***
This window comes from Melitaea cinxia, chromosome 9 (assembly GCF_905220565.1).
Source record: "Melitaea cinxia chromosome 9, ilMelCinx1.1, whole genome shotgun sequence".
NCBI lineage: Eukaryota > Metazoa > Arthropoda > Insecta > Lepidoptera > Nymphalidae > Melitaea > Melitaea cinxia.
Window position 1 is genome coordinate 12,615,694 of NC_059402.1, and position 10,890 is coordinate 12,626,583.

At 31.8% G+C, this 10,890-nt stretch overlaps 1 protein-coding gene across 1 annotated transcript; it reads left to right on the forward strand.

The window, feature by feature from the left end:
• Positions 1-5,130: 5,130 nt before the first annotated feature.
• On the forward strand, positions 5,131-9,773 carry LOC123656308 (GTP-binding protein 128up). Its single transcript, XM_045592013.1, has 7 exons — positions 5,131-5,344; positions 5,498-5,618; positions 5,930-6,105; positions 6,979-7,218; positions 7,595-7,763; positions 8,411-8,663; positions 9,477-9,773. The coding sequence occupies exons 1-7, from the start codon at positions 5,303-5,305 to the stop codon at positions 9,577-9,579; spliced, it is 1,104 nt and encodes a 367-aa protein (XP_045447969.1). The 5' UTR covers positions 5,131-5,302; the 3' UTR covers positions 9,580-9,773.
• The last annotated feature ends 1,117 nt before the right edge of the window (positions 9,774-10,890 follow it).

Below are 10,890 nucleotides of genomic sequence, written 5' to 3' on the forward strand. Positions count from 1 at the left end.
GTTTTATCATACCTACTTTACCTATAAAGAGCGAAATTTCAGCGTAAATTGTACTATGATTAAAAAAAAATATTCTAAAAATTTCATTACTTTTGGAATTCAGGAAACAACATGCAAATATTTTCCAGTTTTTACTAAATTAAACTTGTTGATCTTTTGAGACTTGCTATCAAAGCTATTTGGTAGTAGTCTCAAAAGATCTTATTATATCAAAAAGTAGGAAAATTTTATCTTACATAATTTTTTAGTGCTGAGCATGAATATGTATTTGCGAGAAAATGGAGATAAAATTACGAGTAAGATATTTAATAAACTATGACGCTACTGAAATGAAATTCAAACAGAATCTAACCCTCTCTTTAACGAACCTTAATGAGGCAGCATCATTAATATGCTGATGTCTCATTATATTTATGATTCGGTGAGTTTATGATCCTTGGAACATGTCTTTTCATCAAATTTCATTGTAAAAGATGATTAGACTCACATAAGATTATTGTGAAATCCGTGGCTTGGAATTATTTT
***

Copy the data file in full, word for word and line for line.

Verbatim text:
This window comes from Melitaea cinxia, chromosome 9 (assembly GCF_905220565.1).
Source record: "Melitaea cinxia chromosome 9, ilMelCinx1.1, whole genome shotgun sequence".
NCBI lineage: Eukaryota > Metazoa > Arthropoda > Insecta > Lepidoptera > Nymphalidae > Melitaea > Melitaea cinxia.
Window position 1 is genome coordinate 12,615,694 of NC_059402.1, and position 10,890 is coordinate 12,626,583.

At 31.8% G+C, this 10,890-nt stretch overlaps 1 protein-coding gene across 1 annotated transcript; it reads left to right on the forward strand.

The window, feature by feature from the left end:
• Positions 1-5,130: 5,130 nt before the first annotated feature.
• On the forward strand, positions 5,131-9,773 carry LOC123656308 (GTP-binding protein 128up). Its single transcript, XM_045592013.1, has 7 exons — positions 5,131-5,344; positions 5,498-5,618; positions 5,930-6,105; positions 6,979-7,218; positions 7,595-7,763; positions 8,411-8,663; positions 9,477-9,773. The coding sequence occupies exons 1-7, from the start codon at positions 5,303-5,305 to the stop codon at positions 9,577-9,579; spliced, it is 1,104 nt and encodes a 367-aa protein (XP_045447969.1). The 5' UTR covers positions 5,131-5,302; the 3' UTR covers positions 9,580-9,773.
• The last annotated feature ends 1,117 nt before the right edge of the window (positions 9,774-10,890 follow it).

Below are 10,890 nucleotides of genomic sequence, written 5' to 3' on the forward strand. Positions count from 1 at the left end.
GTTTTATCATACCTACTTTACCTATAAAGAGCGAAATTTCAGCGTAAATTGTACTATGATTAAAAAAAAATATTCTAAAAATTTCATTACTTTTGGAATTCAGGAAACAACATGCAAATATTTTCCAGTTTTTACTAAATTAAACTTGTTGATCTTTTGAGACTTGCTATCAAAGCTATTTGGTAGTAGTCTCAAAAGATCTTATTATATCAAAAAGTAGGAAAATTTTATCTTACATAATTTTTTAGTGCTGAGCATGAATATGTATTTGCGAGAAAATGGAGATAAAATTACGAGTAAGATATTTAATAAACTATGACGCTACTGAAATGAAATTCAAACAGAATCTAACCCTCTCTTTAACGAACCTTAATGAGGCAGCATCATTAATATGCTGATGTCTCATTATATTTATGATTCGGTGAGTTTATGATCCTTGGAACATGTCTTTTCATCAAATTTCATTGTAAAAGATGATTAGACTCACATAAGATTATTGTGAAATCCGTGGCTTGGAATTATTTT